Green Care as Psychosocial Intervention for Depressive Symptoms: What Might Be the Active Ingredients?

Friday, 28 July 2017

Rebecca Elizabeth Salomon, MSN, BA1
Alison Duncan Salomon, BA2
Linda S. Beeber, PhD1
(1)School of Nursing, University of North Carolina at Chapel Hill, Chapel Hill, NC, USA
(2)Gillings School of Global Public Health and Department of City and Regional Planning, University of North Carolina at Chapel Hill, Chapel Hill, NC, USA


Green care is an umbrella term for psychosocial interventions that integrate biotic and abiotic elements of nature to promote an individual’s health and well-being (Haubenhofer, Elings, Hassink, & Hine, 2010). Green care interventions include animal assisted therapy, therapeutic horticulture, care farming, and others (Sempik, Hine, & Wilcox, 2010). A variety of green care interventions are used in countries such as Finland, Norway, Japan, Germany, the United Kingdom, and the United States, indicating its capacity for cultural diversity and sensitivity (Annerstedt & Währborg, 2011; Haubenhofer et al., 2010). Some green care therapies, such as community gardening, can be used as low-cost health promotion and disease prevention interventions in difficult-to-target and vulnerable populations; community gardening has been used as an intervention for displaced refugees and improves physical activity, mental health, and community development (Gerber et al., 2016).

Many green care interventions can be adapted to treat depression, which directly affects approximately 350 million and is the leading cause of disability worldwide (World Health Organization, 2015). Depression is under-diagnosed, under-treated, and recurs in at least 50 percent of patients who receive treatment (Schwenk & Terrell, 2014). Many people delay seeking treatment for symptoms, causing their depression to remain undiagnosed and untreated (Thompson, Hunt, & Issakidis, 2004). When individuals do seek help, they may encounter barriers in accessing treatment (Mohr et al., 2010). Finally, treatments are sometimes ineffective and fail to decrease symptoms by at least half (McPherson et al., 2005).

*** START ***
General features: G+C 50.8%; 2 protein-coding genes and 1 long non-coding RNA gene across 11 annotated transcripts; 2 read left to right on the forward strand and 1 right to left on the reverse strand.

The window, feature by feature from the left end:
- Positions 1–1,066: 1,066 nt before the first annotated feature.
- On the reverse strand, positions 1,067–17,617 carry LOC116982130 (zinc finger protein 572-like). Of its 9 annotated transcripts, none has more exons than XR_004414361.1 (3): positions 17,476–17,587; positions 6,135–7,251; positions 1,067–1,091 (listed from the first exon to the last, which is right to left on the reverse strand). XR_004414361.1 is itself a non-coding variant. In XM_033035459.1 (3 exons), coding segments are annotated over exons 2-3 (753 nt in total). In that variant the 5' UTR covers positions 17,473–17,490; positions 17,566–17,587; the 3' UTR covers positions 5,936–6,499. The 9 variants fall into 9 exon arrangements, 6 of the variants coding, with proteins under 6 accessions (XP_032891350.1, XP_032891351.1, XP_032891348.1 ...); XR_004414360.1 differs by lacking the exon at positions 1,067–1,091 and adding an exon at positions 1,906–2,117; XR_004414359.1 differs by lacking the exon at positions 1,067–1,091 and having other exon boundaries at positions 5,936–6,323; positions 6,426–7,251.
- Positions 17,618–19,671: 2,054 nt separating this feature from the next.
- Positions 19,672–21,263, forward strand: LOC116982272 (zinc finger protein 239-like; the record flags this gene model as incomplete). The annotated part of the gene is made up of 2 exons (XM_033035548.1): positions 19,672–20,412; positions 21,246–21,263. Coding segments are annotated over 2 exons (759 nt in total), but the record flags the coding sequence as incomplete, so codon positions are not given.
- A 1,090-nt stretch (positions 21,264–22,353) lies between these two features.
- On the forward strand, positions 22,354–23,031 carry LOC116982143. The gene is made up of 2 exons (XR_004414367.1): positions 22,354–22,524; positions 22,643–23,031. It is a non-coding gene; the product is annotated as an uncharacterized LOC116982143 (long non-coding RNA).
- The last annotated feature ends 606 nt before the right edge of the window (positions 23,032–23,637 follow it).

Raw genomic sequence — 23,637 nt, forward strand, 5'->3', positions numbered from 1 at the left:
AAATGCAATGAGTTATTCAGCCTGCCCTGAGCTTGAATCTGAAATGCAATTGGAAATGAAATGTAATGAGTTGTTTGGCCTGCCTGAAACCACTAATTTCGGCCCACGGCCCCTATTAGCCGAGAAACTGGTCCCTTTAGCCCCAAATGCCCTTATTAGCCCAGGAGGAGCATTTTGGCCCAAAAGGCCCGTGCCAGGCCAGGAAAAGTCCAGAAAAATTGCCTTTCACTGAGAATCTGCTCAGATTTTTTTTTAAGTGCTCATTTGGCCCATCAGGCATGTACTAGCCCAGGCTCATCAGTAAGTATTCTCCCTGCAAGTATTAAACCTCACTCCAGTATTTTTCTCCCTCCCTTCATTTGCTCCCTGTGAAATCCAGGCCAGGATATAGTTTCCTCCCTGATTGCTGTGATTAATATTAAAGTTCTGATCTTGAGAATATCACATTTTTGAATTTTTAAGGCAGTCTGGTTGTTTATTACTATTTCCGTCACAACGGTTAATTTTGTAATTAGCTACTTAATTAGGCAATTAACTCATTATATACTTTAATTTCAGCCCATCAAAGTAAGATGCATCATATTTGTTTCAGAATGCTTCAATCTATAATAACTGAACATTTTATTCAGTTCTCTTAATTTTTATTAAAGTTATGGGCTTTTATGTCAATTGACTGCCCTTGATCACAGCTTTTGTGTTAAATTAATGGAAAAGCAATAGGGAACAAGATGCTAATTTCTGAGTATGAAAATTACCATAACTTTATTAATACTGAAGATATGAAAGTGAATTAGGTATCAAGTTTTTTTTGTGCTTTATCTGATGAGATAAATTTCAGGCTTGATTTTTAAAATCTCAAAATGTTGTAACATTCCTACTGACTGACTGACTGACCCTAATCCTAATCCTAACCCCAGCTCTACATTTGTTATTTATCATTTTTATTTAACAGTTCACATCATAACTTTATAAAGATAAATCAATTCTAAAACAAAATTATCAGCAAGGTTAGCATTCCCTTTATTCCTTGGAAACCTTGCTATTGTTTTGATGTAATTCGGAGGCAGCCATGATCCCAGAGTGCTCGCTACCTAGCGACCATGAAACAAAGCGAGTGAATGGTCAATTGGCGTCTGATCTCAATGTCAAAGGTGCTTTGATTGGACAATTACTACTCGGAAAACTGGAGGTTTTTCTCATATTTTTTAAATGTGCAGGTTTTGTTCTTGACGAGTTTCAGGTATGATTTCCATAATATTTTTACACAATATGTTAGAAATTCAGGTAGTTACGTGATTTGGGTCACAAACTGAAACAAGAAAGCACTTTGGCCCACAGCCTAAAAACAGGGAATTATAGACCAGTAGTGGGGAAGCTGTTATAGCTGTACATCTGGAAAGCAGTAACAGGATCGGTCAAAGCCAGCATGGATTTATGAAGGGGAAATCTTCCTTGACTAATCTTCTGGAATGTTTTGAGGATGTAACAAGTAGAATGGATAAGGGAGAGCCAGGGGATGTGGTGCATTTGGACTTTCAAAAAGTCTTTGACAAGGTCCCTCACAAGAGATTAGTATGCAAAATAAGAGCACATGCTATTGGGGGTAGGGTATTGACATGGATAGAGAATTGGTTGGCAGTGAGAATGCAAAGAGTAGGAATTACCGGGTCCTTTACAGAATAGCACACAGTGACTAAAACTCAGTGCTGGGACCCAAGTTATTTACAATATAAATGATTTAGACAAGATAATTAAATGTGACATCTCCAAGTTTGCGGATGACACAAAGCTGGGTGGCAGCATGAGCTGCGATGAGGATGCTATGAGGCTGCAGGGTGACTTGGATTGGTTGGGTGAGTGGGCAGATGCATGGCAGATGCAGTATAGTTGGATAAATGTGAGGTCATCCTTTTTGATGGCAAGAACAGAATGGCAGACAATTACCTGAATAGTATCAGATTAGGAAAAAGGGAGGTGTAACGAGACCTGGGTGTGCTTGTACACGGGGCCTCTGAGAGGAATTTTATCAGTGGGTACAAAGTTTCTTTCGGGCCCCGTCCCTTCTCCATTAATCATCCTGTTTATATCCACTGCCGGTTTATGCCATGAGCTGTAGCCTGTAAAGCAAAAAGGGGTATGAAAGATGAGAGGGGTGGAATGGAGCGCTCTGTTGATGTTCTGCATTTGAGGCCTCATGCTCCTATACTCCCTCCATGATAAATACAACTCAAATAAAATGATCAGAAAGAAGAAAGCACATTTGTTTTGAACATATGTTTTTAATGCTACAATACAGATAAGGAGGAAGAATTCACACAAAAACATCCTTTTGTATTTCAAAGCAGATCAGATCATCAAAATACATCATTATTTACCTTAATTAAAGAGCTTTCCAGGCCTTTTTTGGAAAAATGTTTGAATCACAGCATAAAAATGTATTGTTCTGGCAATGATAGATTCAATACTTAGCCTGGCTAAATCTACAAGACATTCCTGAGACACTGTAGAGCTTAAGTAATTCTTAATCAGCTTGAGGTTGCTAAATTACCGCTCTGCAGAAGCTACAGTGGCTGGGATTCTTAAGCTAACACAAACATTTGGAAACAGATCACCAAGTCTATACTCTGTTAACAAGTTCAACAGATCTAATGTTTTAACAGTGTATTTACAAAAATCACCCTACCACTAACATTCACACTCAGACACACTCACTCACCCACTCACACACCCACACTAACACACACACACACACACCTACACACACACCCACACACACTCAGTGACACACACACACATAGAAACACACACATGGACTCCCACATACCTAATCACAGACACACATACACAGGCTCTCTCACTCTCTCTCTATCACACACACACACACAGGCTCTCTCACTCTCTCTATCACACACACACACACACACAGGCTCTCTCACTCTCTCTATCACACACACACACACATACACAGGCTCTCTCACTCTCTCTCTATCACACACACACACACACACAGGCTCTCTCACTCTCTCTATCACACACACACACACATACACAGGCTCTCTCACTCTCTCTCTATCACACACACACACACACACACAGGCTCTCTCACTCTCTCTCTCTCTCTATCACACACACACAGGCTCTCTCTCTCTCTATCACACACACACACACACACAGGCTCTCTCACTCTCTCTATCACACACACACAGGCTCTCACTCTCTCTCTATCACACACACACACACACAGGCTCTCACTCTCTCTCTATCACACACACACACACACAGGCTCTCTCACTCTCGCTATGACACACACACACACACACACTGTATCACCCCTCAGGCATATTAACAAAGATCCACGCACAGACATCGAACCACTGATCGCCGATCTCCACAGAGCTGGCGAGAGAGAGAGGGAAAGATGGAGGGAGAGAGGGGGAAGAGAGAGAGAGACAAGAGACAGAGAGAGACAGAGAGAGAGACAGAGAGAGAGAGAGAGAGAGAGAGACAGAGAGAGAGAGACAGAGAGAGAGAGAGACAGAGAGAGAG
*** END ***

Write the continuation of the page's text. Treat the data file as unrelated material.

Green care interventions are novel and evidence based, offering many benefits in terms of access and cost because of their alternative delivery formats. Green care interventions are rarely clinic-based, making treatment more easily integrated into community settings (Sempik et al., 2010). Many green care interventions, such as animal-assisted therapy and horticulture therapy, vary significantly from traditional psychotherapeutic approaches in terms of their settings and format. Qualitative research shows that patients seeking green care do not feel as stigmatized in this type of therapeutic environment (Iancu, 2013). Additionally, green care interventions can often be offered in a group therapy format, which can be tailored to individual needs while providing social benefits (Sempik et al., 2010).

Multiple quantitative studies have found decreased depressive symptoms following green care therapies (Gonzalez, Hartig, Patil, Martinsen, & Kirkevold, 2011; Pedersen, Martinsen, Berget, & Braastad, 2015). Key elements identified by participants in qualitative and mixed methods studies include a positive and supportive atmosphere, social engagement, increased physical activities, and increased feelings of skill and competence (Elings & Hassink, 2008; Kam & Siu, 2010; Kogstad, Agdal, & Hopfenbeck, 2014; Nordh, Grahn, & Währborg, 2009; Pedersen, Ihlebæk, & Kirkevold, 2012).